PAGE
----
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Unformatted text preview: S. Widnall 16.07 Dynamics Fall 2009 Version 2.0 Lecture L1  Introduction
Introduction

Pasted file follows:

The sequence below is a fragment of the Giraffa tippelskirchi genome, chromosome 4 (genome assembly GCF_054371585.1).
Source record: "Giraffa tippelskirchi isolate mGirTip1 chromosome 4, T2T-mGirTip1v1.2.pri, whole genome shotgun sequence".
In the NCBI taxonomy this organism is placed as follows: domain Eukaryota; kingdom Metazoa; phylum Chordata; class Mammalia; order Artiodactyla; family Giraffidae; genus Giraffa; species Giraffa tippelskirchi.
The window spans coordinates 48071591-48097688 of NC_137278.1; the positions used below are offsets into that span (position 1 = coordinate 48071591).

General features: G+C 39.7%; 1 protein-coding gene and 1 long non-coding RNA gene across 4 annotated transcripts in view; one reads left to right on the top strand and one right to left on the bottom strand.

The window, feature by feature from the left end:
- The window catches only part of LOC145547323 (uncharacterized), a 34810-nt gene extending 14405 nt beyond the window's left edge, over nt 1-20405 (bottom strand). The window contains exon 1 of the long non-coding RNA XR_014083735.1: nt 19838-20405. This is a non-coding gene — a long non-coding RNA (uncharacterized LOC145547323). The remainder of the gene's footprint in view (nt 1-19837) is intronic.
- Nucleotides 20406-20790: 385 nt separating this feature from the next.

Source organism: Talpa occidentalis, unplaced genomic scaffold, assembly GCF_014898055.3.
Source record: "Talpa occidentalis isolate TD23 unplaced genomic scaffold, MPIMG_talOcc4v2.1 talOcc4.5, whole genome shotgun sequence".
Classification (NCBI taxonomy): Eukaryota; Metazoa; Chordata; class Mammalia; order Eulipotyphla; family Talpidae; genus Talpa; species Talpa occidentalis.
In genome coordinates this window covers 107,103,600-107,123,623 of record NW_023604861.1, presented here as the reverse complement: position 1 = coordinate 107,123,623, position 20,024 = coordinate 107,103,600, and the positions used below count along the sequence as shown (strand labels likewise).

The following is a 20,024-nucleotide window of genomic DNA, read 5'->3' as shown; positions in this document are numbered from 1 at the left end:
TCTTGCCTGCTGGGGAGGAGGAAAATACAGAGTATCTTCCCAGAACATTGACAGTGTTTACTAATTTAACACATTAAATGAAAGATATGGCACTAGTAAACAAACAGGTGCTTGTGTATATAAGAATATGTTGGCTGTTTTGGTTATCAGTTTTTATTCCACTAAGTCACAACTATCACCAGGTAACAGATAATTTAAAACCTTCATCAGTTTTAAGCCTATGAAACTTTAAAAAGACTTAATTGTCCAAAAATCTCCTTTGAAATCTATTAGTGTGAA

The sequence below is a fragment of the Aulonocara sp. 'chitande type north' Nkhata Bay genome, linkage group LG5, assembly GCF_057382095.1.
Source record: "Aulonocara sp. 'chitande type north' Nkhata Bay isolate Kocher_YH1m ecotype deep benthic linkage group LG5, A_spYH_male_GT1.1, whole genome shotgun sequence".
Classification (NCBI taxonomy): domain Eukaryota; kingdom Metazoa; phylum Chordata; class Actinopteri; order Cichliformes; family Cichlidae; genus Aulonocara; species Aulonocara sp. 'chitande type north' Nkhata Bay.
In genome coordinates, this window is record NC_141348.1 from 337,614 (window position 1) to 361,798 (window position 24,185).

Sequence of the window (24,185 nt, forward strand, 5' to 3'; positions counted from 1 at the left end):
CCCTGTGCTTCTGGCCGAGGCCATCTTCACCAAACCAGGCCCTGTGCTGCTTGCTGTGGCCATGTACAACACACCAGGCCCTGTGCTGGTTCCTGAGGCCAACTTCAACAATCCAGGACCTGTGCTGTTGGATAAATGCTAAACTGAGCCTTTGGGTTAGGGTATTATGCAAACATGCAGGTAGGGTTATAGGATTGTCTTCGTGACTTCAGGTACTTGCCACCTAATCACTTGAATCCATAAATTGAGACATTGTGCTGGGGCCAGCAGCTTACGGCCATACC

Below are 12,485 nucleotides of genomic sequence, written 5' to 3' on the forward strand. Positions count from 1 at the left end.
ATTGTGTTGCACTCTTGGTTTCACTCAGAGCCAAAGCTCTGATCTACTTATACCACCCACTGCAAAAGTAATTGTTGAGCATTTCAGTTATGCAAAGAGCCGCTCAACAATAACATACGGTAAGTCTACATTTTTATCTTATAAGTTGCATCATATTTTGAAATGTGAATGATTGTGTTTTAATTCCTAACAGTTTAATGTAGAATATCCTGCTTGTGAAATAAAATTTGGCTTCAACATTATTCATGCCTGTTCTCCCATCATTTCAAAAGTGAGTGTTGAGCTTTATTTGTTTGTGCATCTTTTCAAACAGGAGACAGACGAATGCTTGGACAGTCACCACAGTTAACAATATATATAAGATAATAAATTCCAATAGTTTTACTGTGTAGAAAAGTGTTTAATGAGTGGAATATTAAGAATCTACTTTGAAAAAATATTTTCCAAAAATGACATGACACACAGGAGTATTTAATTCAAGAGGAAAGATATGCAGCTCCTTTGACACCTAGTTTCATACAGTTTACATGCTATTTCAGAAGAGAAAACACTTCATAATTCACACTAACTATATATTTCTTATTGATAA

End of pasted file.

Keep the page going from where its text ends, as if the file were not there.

In this course we will study Classical Mechanics and its application to aerospace systems. Particle motion in Classical Mechanics is governed by Newton's laws and is sometimes referred to as Newtonian Mechanics. The motion of extended rigid bodies is analyzed by application of Newton's law to a multiparticle system. These laws are empirical in that they combine observations from nature and some intuitive concepts. Newton's laws of motion are not self evident. For instance, in Aristotelian mechanics before Newton, a force was thought to be required in order to maintain motion. Much of the foundation for Newtonian mechanics was laid by Galileo at the end of the 16th century. Newton, in the middle of the 17th century stated the laws of motion in the form we know and use them today, and shortly after, he formulated the law of universal attraction. This led to a complete theory with which he was able to explain many observed phenomena, in particular the motion of the planets. Nevertheless, these laws still left many unanswered questions at that time, and it was not until later years that the principles of classical mechanics were deeply studied and rationalized. In the eighteenth century, there were many contributions in this direction, such as the principle of virtual work by Bernoulli, D'Alambert's principle and the theory of rigid body dynamics developed by Euler. In the nineteenth century, Lagrange and later Poisson, Hamilton and Jacobi developed the so called analytical or rational mechanics and gave to the theory of Newtonian mechanics a much richer mathematical structure. Classical Mechanics has its limitations and breaks down where more modern theories such as relativity and quantum mechanics, developed in the twentieth century, are successful. Newtonian mechanics breaks down for systems moving at speeds comparable with the speed of light, and also fails for systems of dimensions comparable to the size of the atom. Nevertheless, for practical engineering applications, Newtonian mechanics provides a very good model to represent reality, and, in fact, it is hard to find examples in aerospace where Newtonian mechanics is not adequate. The most notable perhaps are the relativistic corrections that need to be made for modeling satellite communications. 16.07's Place in the AeroAstro Curriculum